Images of birds from a compilation of engraved plates:
Eillars, Giovanni. Varii Et Diversi Uccelli Cavati Dal Naturale Et Intaglate [“sic”] in Rame … Dno Francisco, Dni Marii Piccolominei Filio, Joan. Eillars D. D. S.l: s.n, n.d..
which may be variant or copied plates from a more widely-known work:
Olina, Giovanni Pietro. Vccelliera, ouero, Discorso della natura, e proprieta di diversi vccelli : e in particolare di que’ che cantano, con il modo di prendergli, conoscergli, alleuar gli, e mantenergli. E con le figure cauate dal vero, e diligentemente intagliate in rame dal Tempesta, e dal Villamena / opera di Gio. Pietro Olina.
In Roma : Presso M. Angelo de Rossi, 1684.
A scrapbook of original designs and proof prints for early Victorian bindings done by R. A. Harrison, ca. 1840s.
Along with sketches for roundels and decorative borders, product labels, and a caricature, are a number of proof sheets for bindings, that retain, remarkably, their intense colors, making available to bibliographers for this period of book production, some of the most faithful hues (which can be described using the Centroid Color Chart).
UNION FRANÇAISE DES INDUSTRIES EXPORTATRICES. l’Elegance Francaise. Paris Ateliers d’Impressions et de Cartonnages d’Art, .
A deluxe book showcasing all of the beautiful products a woman can find in Paris. Intended for distribution at the World’s Fair in New York in 1940, this item never made in across the ocean, due to the occupation of Paris in June, 1940. Contributing authors include Marcel Prévost on Robes; Ferdinand Divoire on Chapeaux; Abel Bonnard on Bijoux; and Maurice Rostand on Parfums.
Pages from Elizabeth Peabody’s Universal History: Arranged to Illustrate Bem’s Charts of Chronology. New York: Pub. for the author by Sheldon and Co, 1859.
A system for charting historical events on a grid (representing historical periods, arranged chronologically); squares, divided into 9 parts each, to represent distinct categories of historical events; and colors, to show different “Nations”.
A curious abstract visual system for reducing history to shapes and color on a standard, single field of two-dimensional representation.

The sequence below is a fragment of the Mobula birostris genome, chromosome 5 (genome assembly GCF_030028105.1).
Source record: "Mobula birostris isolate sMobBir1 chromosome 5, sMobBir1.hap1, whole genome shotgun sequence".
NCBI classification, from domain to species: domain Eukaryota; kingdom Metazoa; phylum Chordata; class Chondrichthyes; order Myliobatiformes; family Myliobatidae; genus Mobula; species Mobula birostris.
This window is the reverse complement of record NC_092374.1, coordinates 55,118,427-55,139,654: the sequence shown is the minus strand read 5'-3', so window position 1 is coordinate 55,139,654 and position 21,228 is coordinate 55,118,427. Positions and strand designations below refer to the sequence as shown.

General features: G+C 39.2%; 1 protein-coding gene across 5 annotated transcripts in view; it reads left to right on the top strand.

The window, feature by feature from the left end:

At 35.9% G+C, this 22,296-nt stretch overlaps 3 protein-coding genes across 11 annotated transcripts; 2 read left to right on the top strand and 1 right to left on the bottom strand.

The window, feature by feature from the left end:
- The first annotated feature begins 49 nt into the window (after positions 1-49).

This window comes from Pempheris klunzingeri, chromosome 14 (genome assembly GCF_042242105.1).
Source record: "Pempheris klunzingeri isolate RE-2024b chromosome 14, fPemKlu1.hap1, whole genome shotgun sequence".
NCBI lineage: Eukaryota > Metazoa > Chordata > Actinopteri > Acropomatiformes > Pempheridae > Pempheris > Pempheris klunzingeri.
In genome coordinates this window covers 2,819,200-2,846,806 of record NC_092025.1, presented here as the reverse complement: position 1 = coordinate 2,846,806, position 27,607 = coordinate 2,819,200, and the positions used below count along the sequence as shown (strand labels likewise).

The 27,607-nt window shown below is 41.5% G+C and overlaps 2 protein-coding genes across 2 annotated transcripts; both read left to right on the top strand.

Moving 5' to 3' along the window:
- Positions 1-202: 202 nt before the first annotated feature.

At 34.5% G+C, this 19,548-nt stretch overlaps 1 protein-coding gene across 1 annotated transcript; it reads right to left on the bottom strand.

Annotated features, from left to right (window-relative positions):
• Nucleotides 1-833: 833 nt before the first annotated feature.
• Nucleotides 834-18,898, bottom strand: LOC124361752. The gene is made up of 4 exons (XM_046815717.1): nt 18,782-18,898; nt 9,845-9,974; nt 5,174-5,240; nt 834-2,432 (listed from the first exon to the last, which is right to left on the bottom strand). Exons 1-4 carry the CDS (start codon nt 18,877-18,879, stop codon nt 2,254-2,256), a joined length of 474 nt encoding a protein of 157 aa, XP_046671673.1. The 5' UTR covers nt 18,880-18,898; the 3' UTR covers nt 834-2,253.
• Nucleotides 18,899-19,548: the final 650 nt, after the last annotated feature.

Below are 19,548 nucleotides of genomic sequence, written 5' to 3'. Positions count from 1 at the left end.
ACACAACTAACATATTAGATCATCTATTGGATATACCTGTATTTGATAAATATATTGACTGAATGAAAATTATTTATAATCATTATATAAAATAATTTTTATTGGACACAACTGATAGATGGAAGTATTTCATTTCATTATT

The end product, while perhaps not becoming a real mnenomic device for learning history (or a compelling Visual Display of Quantitative Information), produced some intriguing designs.
Sample pages from an 1848 book for children intended to teach physical and political geography by way of rhymes set to popular tunes – jingoism notwithstanding.
Lyon, Sarah M. 1848. The musical geography: a new natural arrangement of the names of all the physical features of the globe. Troy [N.Y.]: Young & Hart.
The original notebook kept by William Blake recording patrons for his
major work of prints finished in 1826.
Click here for the complete set of images.
An artist’s book/kit/agit-prop piece against the Vietnam War.
Mess kit by William Ogue Mustill (San Francisco : Nova Broadcast) 1971.
A deluxe artist’s edition. with illustrations by Leonor Fini, of the 1884 novel by the decadent writer, Rachilde.
The images from this edition (Editions d’Art Agori, 1972) express just a hint of the complicated, soap opera-level plot that starts with a young woman, cross-dressing as a man, who takes a male lover who cross-dresses as a woman. Throw in drugs, prostitution and a bit of necrophila and you have a snapshot of what constituted the wildest urges of the decadent movement.
Two versions of the well-known ABC tale, The History of An Apple Pie, both from the early 19th century, but which came first?
Well, according to our research, Henri Roorda van Eysinga (1870-1925, who often wrote under the pseudonym Balthazar) was a Swiss educator, humorist, anarchist, and pacifist who wrote everything from math textbooks to plays to essays. Hardly known in the US, he is feted in an exhibition at the Musee Historique de Lausanne.
Beinecke Library has added a small group of books and a typescript of a play “The League against Stupidity”
A curious production from the early 1920s intended to mimic motion in a book for young readers. Each “movie” is viewed by turning back successive panels on a scored page to reveal new scenes. While a bit awkward to manipulate, the idea works well enough to entertain and delight.
Wonder movies by Victor M Earle; Illustrated by Benjamin Seielstad
(Garden City, N.Y. : Doubleday, Page, 1923).
A schoolteacher’s manuscript exercise book containing a variety of simple and complex
mathematical problems, 1806, Pennsylvania.
including such all-time favorite as the two travelers
starting off from two points of origin traveling as such a speed . . .
under the category: “Promiscuous Questions”
[promiscuous meaning “random” in this era.]
Some ciphers lead to architecturally beautiful answers
A second manuscript volume accompanying the exercise book
is an account book recording the tuition payment for students.
And . . . on the inside front cover of the exercise book is a bird doodle.
Titles in a series of educational books for children published in the early 1940s by the Writers’ Program of the Work Projects Administration in the Commonwealth of Pennsylvania.